Cape Cod Community College Recovers Most of Stolen Funds from 2018 Cyber-Attack

WEST BARNSTABLE – Most of the money stolen from Cape Cod Community College (CCCC) during a cyber-attack has been recovered.

School officials says after a lengthy investigation by banking and government authorities, the community College recovered $677,594 of the $807,130 stolen a during cyber-attack in November.

The remaining $129,536 has yet to be recovered. The FBI has indicated there is no further information to share, because this is an ongoing investigation.

In late 2018, the College was targeted by criminals who gained access to the school’s banking using a combination of malware and a sophisticated social engineering exploitation. The college fell victim to the attack and banking information was compromised.

No personally identifiable data, including student or employee records, were compromised in the attack, and payroll and other financial services were not impacted. In the months since the attack, the College has worked closely with the State Comptroller’s Office, and an independent consulting firm, to monitor and review the College’s network security and best practices related to personal and professional cyber security.

“We are pleased to learn that this money has been recovered,” said President of Cape Cod Community College John Cox.

“Over the past four months, this incident has led to our institution becoming a model for the complicated dangers of cyber-crime. As we move forward, with current cyber security measures in place and on-going training to build awareness as the nature of cyber-crime continues to evolve, we now turn to the future of making this a teachable moment. There is much to learn from this experience for students, colleges and universities, and businesses large and small. The reality is that cyber-attacks are happening daily, at many points within an institution.  Everyone needs to remain vigilant, particularly when working with the Internet, as the battle to push back against thieves is waged every day.”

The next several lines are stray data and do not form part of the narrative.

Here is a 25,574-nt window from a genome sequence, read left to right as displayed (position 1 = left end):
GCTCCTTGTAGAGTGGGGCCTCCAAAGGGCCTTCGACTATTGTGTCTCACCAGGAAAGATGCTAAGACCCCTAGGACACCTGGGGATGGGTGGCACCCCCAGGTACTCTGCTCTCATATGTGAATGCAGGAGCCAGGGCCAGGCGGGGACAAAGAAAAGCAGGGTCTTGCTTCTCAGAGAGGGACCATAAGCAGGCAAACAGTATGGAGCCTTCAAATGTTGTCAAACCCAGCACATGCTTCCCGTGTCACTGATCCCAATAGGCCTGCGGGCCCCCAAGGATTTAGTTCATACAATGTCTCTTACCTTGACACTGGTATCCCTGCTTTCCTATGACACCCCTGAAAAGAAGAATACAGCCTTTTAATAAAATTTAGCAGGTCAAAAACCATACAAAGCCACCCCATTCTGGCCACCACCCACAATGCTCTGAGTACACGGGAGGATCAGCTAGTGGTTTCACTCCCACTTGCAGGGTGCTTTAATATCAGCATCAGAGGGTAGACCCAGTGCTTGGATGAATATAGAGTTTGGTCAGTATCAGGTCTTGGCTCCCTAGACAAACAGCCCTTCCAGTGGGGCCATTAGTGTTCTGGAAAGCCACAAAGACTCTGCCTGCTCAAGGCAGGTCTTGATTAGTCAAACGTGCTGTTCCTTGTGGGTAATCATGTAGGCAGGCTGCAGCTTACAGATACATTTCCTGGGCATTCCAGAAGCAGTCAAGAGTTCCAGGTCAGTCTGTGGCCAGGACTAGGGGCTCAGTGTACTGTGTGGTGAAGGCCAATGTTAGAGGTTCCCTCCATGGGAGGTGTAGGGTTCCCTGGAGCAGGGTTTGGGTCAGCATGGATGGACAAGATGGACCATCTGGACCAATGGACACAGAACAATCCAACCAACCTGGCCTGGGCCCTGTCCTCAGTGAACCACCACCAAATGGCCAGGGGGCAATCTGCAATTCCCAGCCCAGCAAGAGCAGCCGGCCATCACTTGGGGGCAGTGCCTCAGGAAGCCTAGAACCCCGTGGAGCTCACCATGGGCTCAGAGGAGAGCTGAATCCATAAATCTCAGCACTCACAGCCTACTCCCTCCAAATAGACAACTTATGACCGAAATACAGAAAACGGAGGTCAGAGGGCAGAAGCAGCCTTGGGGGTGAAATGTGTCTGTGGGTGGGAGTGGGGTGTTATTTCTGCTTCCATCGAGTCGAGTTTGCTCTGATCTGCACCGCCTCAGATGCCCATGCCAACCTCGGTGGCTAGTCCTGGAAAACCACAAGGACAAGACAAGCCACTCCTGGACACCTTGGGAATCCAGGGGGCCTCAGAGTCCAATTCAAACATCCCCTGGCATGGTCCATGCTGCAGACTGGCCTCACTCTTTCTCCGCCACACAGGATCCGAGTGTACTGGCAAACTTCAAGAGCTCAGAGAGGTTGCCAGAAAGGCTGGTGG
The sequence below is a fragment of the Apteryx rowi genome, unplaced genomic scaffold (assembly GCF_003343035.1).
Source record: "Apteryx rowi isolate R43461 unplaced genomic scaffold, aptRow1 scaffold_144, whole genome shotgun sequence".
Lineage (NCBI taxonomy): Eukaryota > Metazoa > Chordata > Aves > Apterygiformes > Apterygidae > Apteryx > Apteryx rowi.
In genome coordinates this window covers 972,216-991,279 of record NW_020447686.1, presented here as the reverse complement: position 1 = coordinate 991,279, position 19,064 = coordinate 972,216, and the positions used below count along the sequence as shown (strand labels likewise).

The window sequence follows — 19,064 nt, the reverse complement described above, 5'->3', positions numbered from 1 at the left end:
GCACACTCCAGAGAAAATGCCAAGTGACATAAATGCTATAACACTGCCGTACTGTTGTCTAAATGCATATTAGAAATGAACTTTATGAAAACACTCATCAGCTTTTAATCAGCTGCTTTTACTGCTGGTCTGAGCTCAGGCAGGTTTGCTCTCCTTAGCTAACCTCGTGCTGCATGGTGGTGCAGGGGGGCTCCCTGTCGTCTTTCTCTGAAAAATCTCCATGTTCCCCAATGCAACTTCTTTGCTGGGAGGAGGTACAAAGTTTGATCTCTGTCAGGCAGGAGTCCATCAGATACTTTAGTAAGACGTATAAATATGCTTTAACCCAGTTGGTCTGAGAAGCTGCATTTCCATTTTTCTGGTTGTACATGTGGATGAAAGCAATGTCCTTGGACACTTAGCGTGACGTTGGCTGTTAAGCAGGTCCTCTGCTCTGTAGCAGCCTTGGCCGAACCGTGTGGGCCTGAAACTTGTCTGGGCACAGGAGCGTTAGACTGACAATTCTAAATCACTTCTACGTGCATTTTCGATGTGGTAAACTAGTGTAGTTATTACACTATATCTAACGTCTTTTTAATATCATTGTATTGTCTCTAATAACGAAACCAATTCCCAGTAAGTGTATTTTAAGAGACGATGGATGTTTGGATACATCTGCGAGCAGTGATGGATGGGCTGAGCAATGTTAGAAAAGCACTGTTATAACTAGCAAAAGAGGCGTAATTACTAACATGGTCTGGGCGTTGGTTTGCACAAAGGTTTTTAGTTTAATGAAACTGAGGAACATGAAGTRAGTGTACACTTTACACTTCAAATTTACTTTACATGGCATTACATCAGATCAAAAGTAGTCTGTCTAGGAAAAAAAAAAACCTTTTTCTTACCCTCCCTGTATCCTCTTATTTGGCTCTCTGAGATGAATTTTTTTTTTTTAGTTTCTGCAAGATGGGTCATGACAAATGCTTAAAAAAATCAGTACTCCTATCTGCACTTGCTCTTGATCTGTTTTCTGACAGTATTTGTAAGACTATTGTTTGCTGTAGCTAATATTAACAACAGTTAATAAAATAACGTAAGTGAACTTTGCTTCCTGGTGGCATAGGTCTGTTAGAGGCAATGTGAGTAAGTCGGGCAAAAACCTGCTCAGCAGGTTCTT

Since December, all College computers have been equipped with next generation end-point security software.

“We continue to press on the need for training and building awareness among users of the Internet,” said school officials in a press release.

“Cyber fraud evolves in ever more sophisticated manners to compromise users, and we are working to change the mindset among all internet users to question what they see online.”

With the attack over, and the majority of the funds recovered, the college is now setting its sights on sharing its story.

“Attacks like this happen every day, at nearly every college and business,” Cox added.

“With this reality, we know our story and our response can be valuable everywhere. Our hope is that this never happens to anyone again.”

By  TIM DUNN, News Center 

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